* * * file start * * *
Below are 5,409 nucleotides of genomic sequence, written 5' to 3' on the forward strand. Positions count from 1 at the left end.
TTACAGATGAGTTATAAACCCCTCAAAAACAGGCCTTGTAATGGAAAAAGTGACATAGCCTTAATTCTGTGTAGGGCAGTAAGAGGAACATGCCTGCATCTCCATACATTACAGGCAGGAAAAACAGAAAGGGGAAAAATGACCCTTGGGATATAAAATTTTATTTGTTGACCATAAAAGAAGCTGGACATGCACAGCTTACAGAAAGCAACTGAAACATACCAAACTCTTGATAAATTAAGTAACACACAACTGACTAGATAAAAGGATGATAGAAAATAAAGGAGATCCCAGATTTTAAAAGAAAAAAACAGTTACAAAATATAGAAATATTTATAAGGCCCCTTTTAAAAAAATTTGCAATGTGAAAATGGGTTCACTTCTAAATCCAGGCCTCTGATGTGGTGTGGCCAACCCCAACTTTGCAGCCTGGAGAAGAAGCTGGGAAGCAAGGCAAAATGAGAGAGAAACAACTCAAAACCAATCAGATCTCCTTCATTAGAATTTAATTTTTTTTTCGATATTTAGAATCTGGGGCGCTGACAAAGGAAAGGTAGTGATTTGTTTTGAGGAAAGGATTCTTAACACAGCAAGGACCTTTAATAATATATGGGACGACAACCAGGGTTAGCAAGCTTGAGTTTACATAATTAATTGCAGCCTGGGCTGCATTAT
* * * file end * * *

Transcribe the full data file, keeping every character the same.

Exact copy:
Below are 5,409 nucleotides of genomic sequence, written 5' to 3' on the forward strand. Positions count from 1 at the left end.
TTACAGATGAGTTATAAACCCCTCAAAAACAGGCCTTGTAATGGAAAAAGTGACATAGCCTTAATTCTGTGTAGGGCAGTAAGAGGAACATGCCTGCATCTCCATACATTACAGGCAGGAAAAACAGAAAGGGGAAAAATGACCCTTGGGATATAAAATTTTATTTGTTGACCATAAAAGAAGCTGGACATGCACAGCTTACAGAAAGCAACTGAAACATACCAAACTCTTGATAAATTAAGTAACACACAACTGACTAGATAAAAGGATGATAGAAAATAAAGGAGATCCCAGATTTTAAAAGAAAAAAACAGTTACAAAATATAGAAATATTTATAAGGCCCCTTTTAAAAAAATTTGCAATGTGAAAATGGGTTCACTTCTAAATCCAGGCCTCTGATGTGGTGTGGCCAACCCCAACTTTGCAGCCTGGAGAAGAAGCTGGGAAGCAAGGCAAAATGAGAGAGAAACAACTCAAAACCAATCAGATCTCCTTCATTAGAATTTAATTTTTTTTTCGATATTTAGAATCTGGGGCGCTGACAAAGGAAAGGTAGTGATTTGTTTTGAGGAAAGGATTCTTAACACAGCAAGGACCTTTAATAATATATGGGACGACAACCAGGGTTAGCAAGCTTGAGTTTACATAATTAATTGCAGCCTGGGCTGCATTAT